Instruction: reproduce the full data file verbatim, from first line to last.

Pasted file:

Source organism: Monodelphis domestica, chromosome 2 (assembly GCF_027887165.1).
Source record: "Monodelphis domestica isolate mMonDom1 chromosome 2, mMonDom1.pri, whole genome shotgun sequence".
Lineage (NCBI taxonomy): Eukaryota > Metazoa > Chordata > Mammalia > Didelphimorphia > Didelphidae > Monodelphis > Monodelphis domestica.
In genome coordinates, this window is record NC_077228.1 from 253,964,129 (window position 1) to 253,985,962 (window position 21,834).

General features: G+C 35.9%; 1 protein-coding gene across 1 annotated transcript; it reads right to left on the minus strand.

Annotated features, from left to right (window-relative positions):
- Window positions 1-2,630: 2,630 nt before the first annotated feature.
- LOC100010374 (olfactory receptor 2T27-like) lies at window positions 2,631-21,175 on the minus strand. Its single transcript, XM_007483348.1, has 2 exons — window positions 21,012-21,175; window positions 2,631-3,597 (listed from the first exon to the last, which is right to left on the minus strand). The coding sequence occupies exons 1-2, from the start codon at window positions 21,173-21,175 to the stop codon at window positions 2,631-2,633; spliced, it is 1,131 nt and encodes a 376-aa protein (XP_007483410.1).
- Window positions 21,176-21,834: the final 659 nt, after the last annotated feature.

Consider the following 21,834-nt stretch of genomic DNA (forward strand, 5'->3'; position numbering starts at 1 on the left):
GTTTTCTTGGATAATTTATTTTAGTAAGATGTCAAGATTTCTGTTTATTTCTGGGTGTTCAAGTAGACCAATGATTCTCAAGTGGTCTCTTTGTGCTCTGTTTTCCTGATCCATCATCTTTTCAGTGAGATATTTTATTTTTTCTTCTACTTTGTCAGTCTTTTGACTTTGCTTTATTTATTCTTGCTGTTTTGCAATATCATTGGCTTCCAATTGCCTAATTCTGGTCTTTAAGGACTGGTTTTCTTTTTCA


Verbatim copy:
Source organism: Monodelphis domestica, chromosome 2 (assembly GCF_027887165.1).
Source record: "Monodelphis domestica isolate mMonDom1 chromosome 2, mMonDom1.pri, whole genome shotgun sequence".
Lineage (NCBI taxonomy): Eukaryota > Metazoa > Chordata > Mammalia > Didelphimorphia > Didelphidae > Monodelphis > Monodelphis domestica.
In genome coordinates, this window is record NC_077228.1 from 253,964,129 (window position 1) to 253,985,962 (window position 21,834).

General features: G+C 35.9%; 1 protein-coding gene across 1 annotated transcript; it reads right to left on the minus strand.

Annotated features, from left to right (window-relative positions):
- Window positions 1-2,630: 2,630 nt before the first annotated feature.
- LOC100010374 (olfactory receptor 2T27-like) lies at window positions 2,631-21,175 on the minus strand. Its single transcript, XM_007483348.1, has 2 exons — window positions 21,012-21,175; window positions 2,631-3,597 (listed from the first exon to the last, which is right to left on the minus strand). The coding sequence occupies exons 1-2, from the start codon at window positions 21,173-21,175 to the stop codon at window positions 2,631-2,633; spliced, it is 1,131 nt and encodes a 376-aa protein (XP_007483410.1).
- Window positions 21,176-21,834: the final 659 nt, after the last annotated feature.

Consider the following 21,834-nt stretch of genomic DNA (forward strand, 5'->3'; position numbering starts at 1 on the left):
GTTTTCTTGGATAATTTATTTTAGTAAGATGTCAAGATTTCTGTTTATTTCTGGGTGTTCAAGTAGACCAATGATTCTCAAGTGGTCTCTTTGTGCTCTGTTTTCCTGATCCATCATCTTTTCAGTGAGATATTTTATTTTTTCTTCTACTTTGTCAGTCTTTTGACTTTGCTTTATTTATTCTTGCTGTTTTGCAATATCATTGGCTTCCAATTGCCTAATTCTGGTCTTTAAGGACTGGTTTTCTTTTTCA